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scottishgeologist's Avatar Jump to comment 15 by scottishgeologist

The "faith" of course is the Protestant one. Here is a link to an article on a very fuindy website, but AFAICS, the details that they have are accurate, and what is in the article is indeed the case.

The Protestant Succession to the Throne ACCORDING to the widely-publicised remarks of composer James MacMillan, and an essay by emeritus professor Patrick Reilly, prejudice against Roman Catholics pervades Scotland. But never has Roman Catholicism in Scotland or England had a higher profile or a better press than today. This is seen, for example, in the way that some newspapers support Rome in its desire to abolish the Protestant nature of the British Throne. The Coronation Oath makes clear that the Throne is Protestant: "I do solemnly, and in the presence of God profess, testify, and declare, that I am a faithful Protestant, and that I will, according to the true intent of the enactments which secure the Protestant succession to the Throne of my Realm, uphold and maintain the said enactments to the best of my power according to law." The enactments referred to are, of course, the Bill of Rights of 1689 and the Act of Settlement of 1701. The British Monarchy official website states, "The succession to the throne is regulated not only through descent, but also by statute; the Act of Settlement confirmed that it was for Parliament to determine the title to the throne. The Act laid down that only Protestant descendants of Princess Sophia . . . are eligible to succeed. Subsequent Acts have confirmed this. Parliament, under the Bill of Rights and the Act of Settlement, also laid down various conditions which the Sovereign must meet. A Roman Catholic is specifically excluded from succession to the throne; nor may the Sovereign marry a Roman Catholic. The Sovereign must, in addition, be in communion with the Church of England and must swear to preserve the established Church of England and the established Church of Scotland. The Sovereign must also promise to uphold the Protestant succession." Solemn and dignified as these statutes are, The Daily Mail of 10th August had the temerity to state that "there is a blot in the statute book which it is surprising to see tolerated in Tony Blair’s ‘inclusive’ Britain: the crudely anti-Catholic wording and provisions of the Act of Settlement. It discriminates purely against Roman Catholics; it is, literally, institutionalised sectarianism. The Act is long overdue for amendment". Such comments echo William Hague’s description of the Act of Settlement as "offensive", and Sir Michael Forsyth’s despicable comment in January, that the Act is the British constitution’s "grubby little secret". These calls for abolishing the Act are a call to all true Protestants to be prayerfully vigilant. Rome has at least indirect but significant influence in the political life of our nation. Not only would that influence increase if our constitution ceased to be Protestant, but also our dearly-bought Reformed, Protestant faith would be subverted. Three years ago The Times said that any attempt to repeal the Act of Settlement "would engender howls of protest from the deeply Protestant corners of the United Kingdom". May it be so! But especially may Almighty God mercifully preserve the Protestant nature of the British Throne.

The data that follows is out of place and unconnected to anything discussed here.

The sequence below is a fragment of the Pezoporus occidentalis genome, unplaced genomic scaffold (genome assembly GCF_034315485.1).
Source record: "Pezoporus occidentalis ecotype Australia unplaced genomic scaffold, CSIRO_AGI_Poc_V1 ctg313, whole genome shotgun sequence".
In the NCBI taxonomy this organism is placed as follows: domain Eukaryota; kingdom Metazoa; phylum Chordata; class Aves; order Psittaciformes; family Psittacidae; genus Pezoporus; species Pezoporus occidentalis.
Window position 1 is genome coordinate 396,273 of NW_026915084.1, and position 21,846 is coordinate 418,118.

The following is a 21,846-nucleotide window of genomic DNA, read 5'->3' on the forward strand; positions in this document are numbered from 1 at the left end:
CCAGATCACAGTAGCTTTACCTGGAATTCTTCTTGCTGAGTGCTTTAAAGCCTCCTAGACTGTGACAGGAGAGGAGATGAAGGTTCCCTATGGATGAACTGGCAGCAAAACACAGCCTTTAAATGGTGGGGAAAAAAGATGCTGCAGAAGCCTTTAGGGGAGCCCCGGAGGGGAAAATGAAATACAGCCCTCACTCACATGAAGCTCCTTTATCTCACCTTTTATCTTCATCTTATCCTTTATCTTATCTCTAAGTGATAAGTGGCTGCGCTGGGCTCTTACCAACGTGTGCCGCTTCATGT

from http://www.fpchurch.org.uk/magazines/fpm/1999/september/article8.php

Note the FP church is seriously fundy, but they have a fascinating amount of info on their website about stuff like this.the Coronation Oath, the Act of Settlement, and other historical things.

:-) SG

Tue, 15 May 2012 12:23:50 UTC | #941576